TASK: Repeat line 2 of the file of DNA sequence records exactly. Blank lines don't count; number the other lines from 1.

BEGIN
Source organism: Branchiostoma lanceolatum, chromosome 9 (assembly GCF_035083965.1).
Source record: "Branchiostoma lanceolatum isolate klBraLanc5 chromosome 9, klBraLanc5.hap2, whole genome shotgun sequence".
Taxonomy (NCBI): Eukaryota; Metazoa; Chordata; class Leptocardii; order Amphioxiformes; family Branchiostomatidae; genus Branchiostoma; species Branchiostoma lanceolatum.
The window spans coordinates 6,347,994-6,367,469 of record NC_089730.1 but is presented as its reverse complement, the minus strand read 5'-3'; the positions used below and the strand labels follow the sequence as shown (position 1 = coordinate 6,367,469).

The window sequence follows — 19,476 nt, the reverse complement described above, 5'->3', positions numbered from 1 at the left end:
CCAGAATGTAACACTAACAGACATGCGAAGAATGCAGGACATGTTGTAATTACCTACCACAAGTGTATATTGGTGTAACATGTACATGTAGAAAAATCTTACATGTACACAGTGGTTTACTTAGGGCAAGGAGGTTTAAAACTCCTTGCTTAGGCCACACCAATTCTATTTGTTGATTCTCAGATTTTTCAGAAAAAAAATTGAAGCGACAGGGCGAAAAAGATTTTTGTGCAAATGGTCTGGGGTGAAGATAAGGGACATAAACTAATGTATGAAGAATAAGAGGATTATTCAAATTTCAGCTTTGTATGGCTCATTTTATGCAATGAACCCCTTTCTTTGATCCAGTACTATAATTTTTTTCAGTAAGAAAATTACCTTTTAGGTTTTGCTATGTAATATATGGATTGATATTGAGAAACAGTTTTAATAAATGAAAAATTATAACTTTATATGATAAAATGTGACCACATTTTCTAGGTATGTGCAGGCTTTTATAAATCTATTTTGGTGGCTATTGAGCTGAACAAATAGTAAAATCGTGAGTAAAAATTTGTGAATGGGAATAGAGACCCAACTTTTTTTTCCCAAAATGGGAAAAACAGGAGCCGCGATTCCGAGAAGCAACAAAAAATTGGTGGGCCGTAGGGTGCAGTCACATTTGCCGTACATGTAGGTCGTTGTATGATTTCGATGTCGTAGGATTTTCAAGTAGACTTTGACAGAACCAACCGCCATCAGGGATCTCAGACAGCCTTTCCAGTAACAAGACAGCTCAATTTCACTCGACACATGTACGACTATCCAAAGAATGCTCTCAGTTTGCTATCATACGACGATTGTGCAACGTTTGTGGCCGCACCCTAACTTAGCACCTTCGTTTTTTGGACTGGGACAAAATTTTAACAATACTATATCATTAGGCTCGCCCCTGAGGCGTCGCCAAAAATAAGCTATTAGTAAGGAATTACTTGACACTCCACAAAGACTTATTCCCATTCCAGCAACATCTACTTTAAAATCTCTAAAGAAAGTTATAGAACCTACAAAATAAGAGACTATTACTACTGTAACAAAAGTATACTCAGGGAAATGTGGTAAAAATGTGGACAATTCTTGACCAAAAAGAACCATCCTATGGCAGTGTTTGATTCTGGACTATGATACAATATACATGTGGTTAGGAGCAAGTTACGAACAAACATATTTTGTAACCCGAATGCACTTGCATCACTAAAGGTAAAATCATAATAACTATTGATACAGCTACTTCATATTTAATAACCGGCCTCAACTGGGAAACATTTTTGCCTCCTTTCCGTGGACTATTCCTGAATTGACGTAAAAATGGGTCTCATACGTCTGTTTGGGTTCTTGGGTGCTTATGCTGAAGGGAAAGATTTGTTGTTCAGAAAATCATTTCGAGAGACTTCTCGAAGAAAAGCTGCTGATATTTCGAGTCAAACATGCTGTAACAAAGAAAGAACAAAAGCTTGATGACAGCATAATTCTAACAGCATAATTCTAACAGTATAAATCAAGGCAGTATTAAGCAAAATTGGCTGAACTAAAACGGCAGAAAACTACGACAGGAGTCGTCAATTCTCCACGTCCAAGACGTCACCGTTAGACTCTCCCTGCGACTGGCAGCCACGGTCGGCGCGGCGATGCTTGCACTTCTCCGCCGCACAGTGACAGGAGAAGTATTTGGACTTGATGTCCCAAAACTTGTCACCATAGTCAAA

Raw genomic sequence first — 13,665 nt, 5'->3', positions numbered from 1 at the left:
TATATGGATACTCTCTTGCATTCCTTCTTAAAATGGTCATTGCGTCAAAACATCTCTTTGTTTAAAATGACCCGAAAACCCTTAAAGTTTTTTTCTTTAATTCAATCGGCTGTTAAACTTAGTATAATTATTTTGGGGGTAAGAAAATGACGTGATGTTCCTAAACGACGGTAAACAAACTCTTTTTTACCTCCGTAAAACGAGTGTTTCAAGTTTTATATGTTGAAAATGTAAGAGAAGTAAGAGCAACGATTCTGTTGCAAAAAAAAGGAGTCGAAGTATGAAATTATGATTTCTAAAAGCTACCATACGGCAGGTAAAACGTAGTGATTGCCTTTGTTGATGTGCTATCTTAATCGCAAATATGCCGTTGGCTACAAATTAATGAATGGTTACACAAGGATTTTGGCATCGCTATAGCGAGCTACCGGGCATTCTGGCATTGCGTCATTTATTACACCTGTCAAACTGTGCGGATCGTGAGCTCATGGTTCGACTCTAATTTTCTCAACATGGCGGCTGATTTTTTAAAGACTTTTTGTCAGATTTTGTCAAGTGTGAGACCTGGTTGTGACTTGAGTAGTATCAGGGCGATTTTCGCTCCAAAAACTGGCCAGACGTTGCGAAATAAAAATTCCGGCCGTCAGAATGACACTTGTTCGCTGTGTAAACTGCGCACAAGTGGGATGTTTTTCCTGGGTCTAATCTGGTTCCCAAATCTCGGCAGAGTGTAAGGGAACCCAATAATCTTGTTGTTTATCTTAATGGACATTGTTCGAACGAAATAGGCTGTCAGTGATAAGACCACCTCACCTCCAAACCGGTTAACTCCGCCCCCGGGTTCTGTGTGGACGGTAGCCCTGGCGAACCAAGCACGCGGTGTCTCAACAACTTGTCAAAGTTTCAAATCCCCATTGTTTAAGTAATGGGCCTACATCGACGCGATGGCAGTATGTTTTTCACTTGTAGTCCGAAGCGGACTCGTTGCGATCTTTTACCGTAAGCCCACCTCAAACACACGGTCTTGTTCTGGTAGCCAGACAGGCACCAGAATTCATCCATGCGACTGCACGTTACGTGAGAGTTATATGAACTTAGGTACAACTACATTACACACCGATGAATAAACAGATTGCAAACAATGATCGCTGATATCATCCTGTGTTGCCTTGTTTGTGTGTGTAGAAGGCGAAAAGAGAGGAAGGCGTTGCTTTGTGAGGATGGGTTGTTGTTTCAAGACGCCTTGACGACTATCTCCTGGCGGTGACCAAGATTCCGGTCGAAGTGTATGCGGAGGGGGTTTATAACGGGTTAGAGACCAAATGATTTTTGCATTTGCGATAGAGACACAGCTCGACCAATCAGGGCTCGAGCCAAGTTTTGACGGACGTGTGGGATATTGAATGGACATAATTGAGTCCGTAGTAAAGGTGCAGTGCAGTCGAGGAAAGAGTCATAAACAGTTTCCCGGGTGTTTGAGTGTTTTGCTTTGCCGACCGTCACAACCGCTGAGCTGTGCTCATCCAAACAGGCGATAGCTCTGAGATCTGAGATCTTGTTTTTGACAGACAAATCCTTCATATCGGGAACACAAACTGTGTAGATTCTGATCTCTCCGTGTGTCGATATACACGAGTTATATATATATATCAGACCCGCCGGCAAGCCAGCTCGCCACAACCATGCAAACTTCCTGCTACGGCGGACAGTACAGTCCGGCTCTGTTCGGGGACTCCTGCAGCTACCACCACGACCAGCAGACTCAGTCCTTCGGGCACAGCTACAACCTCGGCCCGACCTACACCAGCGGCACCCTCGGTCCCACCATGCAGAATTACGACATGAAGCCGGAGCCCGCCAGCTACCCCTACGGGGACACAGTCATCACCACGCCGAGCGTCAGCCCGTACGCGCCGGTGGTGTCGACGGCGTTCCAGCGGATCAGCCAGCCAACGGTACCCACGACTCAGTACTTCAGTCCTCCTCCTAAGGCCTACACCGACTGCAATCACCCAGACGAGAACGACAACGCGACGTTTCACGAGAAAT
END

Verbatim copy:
Source record: "Branchiostoma lanceolatum isolate klBraLanc5 chromosome 9, klBraLanc5.hap2, whole genome shotgun sequence".